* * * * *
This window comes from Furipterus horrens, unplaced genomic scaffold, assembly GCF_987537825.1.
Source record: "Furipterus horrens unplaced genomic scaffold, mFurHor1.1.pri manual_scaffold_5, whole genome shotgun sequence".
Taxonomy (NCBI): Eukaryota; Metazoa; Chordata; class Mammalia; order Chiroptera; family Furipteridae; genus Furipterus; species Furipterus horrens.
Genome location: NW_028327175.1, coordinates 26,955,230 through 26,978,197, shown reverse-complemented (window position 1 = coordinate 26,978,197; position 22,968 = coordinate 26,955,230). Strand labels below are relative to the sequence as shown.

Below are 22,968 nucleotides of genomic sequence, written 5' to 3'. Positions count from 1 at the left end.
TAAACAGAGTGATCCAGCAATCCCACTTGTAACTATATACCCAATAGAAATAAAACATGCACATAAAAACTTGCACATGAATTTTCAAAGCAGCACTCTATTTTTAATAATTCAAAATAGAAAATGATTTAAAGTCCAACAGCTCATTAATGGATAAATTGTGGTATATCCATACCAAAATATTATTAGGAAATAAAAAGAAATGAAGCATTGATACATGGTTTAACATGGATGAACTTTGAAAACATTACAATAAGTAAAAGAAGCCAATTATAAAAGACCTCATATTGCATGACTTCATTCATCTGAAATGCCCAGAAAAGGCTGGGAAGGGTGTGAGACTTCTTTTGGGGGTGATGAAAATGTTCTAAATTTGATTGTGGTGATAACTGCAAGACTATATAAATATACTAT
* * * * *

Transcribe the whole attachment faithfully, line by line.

This window comes from Furipterus horrens, unplaced genomic scaffold, assembly GCF_987537825.1.
Source record: "Furipterus horrens unplaced genomic scaffold, mFurHor1.1.pri manual_scaffold_5, whole genome shotgun sequence".
Taxonomy (NCBI): Eukaryota; Metazoa; Chordata; class Mammalia; order Chiroptera; family Furipteridae; genus Furipterus; species Furipterus horrens.
Genome location: NW_028327175.1, coordinates 26,955,230 through 26,978,197, shown reverse-complemented (window position 1 = coordinate 26,978,197; position 22,968 = coordinate 26,955,230). Strand labels below are relative to the sequence as shown.

Below are 22,968 nucleotides of genomic sequence, written 5' to 3'. Positions count from 1 at the left end.
TAAACAGAGTGATCCAGCAATCCCACTTGTAACTATATACCCAATAGAAATAAAACATGCACATAAAAACTTGCACATGAATTTTCAAAGCAGCACTCTATTTTTAATAATTCAAAATAGAAAATGATTTAAAGTCCAACAGCTCATTAATGGATAAATTGTGGTATATCCATACCAAAATATTATTAGGAAATAAAAAGAAATGAAGCATTGATACATGGTTTAACATGGATGAACTTTGAAAACATTACAATAAGTAAAAGAAGCCAATTATAAAAGACCTCATATTGCATGACTTCATTCATCTGAAATGCCCAGAAAAGGCTGGGAAGGGTGTGAGACTTCTTTTGGGGGTGATGAAAATGTTCTAAATTTGATTGTGGTGATAACTGCAAGACTATATAAATATACTAT